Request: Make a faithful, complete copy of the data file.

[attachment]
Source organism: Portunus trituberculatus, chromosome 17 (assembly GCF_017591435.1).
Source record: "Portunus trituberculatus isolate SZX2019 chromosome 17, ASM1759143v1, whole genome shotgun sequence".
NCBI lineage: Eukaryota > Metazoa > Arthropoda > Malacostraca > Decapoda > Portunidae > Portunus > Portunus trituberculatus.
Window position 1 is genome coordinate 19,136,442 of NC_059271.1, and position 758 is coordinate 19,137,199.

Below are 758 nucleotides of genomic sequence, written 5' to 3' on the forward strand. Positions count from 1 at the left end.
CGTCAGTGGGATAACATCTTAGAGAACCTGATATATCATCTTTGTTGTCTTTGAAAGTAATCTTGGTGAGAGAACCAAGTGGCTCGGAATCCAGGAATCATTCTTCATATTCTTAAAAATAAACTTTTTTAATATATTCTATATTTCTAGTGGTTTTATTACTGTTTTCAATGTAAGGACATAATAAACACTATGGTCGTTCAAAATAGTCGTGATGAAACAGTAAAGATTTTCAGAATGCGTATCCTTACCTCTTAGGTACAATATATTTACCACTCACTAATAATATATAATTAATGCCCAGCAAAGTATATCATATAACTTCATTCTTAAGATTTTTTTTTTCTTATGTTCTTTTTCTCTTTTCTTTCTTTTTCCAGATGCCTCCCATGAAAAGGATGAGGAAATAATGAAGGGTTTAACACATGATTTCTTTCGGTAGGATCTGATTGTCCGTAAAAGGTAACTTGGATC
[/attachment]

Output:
Source organism: Portunus trituberculatus, chromosome 17 (assembly GCF_017591435.1).
Source record: "Portunus trituberculatus isolate SZX2019 chromosome 17, ASM1759143v1, whole genome shotgun sequence".
NCBI lineage: Eukaryota > Metazoa > Arthropoda > Malacostraca > Decapoda > Portunidae > Portunus > Portunus trituberculatus.
Window position 1 is genome coordinate 19,136,442 of NC_059271.1, and position 758 is coordinate 19,137,199.

Below are 758 nucleotides of genomic sequence, written 5' to 3' on the forward strand. Positions count from 1 at the left end.
CGTCAGTGGGATAACATCTTAGAGAACCTGATATATCATCTTTGTTGTCTTTGAAAGTAATCTTGGTGAGAGAACCAAGTGGCTCGGAATCCAGGAATCATTCTTCATATTCTTAAAAATAAACTTTTTTAATATATTCTATATTTCTAGTGGTTTTATTACTGTTTTCAATGTAAGGACATAATAAACACTATGGTCGTTCAAAATAGTCGTGATGAAACAGTAAAGATTTTCAGAATGCGTATCCTTACCTCTTAGGTACAATATATTTACCACTCACTAATAATATATAATTAATGCCCAGCAAAGTATATCATATAACTTCATTCTTAAGATTTTTTTTTTCTTATGTTCTTTTTCTCTTTTCTTTCTTTTTCCAGATGCCTCCCATGAAAAGGATGAGGAAATAATGAAGGGTTTAACACATGATTTCTTTCGGTAGGATCTGATTGTCCGTAAAAGGTAACTTGGATC